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Birds found to plan for the future

21 February 2007

Planning and worrying about the future has always been considered an exclusively human activity, but now at least one species of bird has also been found to plan for tomorrow. The finding also raises the intriguing possibility that, like humans, birds may get anxious about the future. Research published today (22 February) in the journal Nature shows that western scrub-jays are able to plan for future food shortages by caching food. The birds are shown to have learned from their previous experiences of food scarcity, storing food for future use in places where they anticipate future slim pickings. The researchers at the University of Cambridge believe this is the first known example of future planning in animals.

On alternate mornings eight jays were given breakfast in one compartment or refused breakfast in another, before being allowed free access to food the rest of the day. On the sixth day of the experiment they were suddenly given whole pine nuts suitable for caching in the evening. The researchers observed that the jays consistently cached most pine nuts in the tray in the ‘no breakfast’ compartment, anticipating that they would not be fed in the following morning in that compartment.

Another experiment showed that the birds were able to plan ahead to provide themselves with a more varied diet. The jays were consistently given a breakfast of peanuts in one compartment and dog kibble in the other. When the birds in the evening were offered both foods, they preferred to cache peanuts in the kibble compartment and vice versa – to make sure they had an interesting breakfast the following morning.

“The jays spontaneously plan for tomorrow, without being motivated by their current needs”, said Nicola Clayton, Professor of Comparative Cognition at the University of Cambridge. “People have assumed that animals only have a concept of the present, but these findings show that jays also have some understanding of future events and can plan for future eventualities. The western scrub-jays demonstrate behaviour that shows they are concerned both about guarding against food shortages and maximising the variety of their diets. It suggests they have advanced and complex thought processes as they have a sophisticated concept of past, present and future and factor this into their planning.”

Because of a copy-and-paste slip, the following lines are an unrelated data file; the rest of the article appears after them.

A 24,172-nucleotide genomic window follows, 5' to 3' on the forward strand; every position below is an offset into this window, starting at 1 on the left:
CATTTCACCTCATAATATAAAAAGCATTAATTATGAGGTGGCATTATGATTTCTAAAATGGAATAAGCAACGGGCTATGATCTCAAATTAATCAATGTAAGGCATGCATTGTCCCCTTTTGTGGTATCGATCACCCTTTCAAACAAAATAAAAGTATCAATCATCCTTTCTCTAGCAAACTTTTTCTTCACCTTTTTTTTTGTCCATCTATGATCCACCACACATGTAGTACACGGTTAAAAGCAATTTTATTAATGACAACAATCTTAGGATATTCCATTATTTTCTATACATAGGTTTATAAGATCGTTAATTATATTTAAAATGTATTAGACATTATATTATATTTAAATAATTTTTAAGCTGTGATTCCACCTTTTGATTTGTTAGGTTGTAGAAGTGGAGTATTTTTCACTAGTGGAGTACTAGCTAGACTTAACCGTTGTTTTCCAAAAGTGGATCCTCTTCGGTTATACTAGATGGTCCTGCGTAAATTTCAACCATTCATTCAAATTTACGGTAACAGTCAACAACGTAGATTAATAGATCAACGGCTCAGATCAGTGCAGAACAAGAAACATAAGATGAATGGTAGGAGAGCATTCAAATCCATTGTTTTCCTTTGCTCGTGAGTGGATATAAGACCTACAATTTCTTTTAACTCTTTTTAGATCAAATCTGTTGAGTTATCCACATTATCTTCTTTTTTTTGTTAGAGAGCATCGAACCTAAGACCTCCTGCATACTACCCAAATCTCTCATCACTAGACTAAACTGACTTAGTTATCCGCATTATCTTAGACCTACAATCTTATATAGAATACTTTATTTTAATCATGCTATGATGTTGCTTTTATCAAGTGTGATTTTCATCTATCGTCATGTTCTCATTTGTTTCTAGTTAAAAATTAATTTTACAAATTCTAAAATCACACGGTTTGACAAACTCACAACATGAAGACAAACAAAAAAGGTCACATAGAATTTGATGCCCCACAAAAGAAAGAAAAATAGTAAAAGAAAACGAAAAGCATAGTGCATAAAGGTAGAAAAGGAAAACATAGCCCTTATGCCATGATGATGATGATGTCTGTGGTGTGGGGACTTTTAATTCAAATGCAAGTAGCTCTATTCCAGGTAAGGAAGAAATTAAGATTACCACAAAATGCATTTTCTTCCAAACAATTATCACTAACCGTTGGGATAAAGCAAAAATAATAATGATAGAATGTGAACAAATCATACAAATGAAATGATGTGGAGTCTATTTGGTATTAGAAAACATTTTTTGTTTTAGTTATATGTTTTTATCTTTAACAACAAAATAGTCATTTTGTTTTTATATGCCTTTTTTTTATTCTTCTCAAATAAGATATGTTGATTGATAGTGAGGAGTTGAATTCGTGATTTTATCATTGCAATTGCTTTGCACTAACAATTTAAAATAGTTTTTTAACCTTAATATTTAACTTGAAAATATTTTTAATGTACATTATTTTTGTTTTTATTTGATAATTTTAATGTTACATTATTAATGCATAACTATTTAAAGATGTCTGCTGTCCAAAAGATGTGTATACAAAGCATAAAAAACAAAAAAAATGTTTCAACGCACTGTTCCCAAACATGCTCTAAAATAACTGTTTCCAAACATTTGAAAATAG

Previous research by Clayton’s team has shown that scrub-jays have a concept of the past. They remember what they have cached where and how long ago, and they also keep track of which particular bird was watching when they cached so that they can protect their caches accordingly from being stolen by observant thieves.

The research, funded by the Biotechnology and Biological Sciences Research Council (BBSRC), marks a step forward in our understanding of animal psychology and cognition. This project was also supported with a Medical Research Council (MRC) Cooperative Grant.

ENDS

Notes to editors

The paper “Planning for the future by western scrub-jays” is published in the February 22 issue of Nature.

The Western scrub-jay is a native bird of North America and is similar to the jays native to the UK.

For a number of decades animal cognition research focused on attempting to teach animals human characteristics, however research as this highlights the shift of emphasis to observing animals’ natural behaviour and designing experiments to test specific hypotheses.

About BBSRC

The Biotechnology and Biological Sciences Research Council (BBSRC) is the UK funding agency for research in the life sciences. Sponsored by Government, BBSRC annually invests around £380 million in a wide range of research that makes a significant contribution to the quality of life for UK citizens and supports a number of important industrial stakeholders including the agriculture, food, chemical, healthcare and pharmaceutical sectors. http://www.bbsrc.ac.uk

About MRC

The Medical Research Council is dedicated to improving human health through excellent science. It invests on behalf of the UK taxpayer. Its work ranges from molecular level science to public health research, carried out in universities, hospitals and a network of its own units and institutes. The MRC liaises with the Health Departments, the National Health Service and industry to take account of the public’s needs. The results have led to some of the most significant discoveries in medical science and benefited the health and wealth of millions of people in the UK and around the world.  http://www.mrc.ac.uk

Images

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Western scrub-jay: experiments at the University of Cambridge show the birds are able to plan for future food shortages by caching food. Researchers believe this is the first example of future planning in animals other than humans.

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External contact

Professor Nicola Clayton, University of Cambridge

tel: 01223 741807 (am) 01223 333559 (pm)

Genevieve Maul, Press Office, University of Cambridge

tel: 01223 332300

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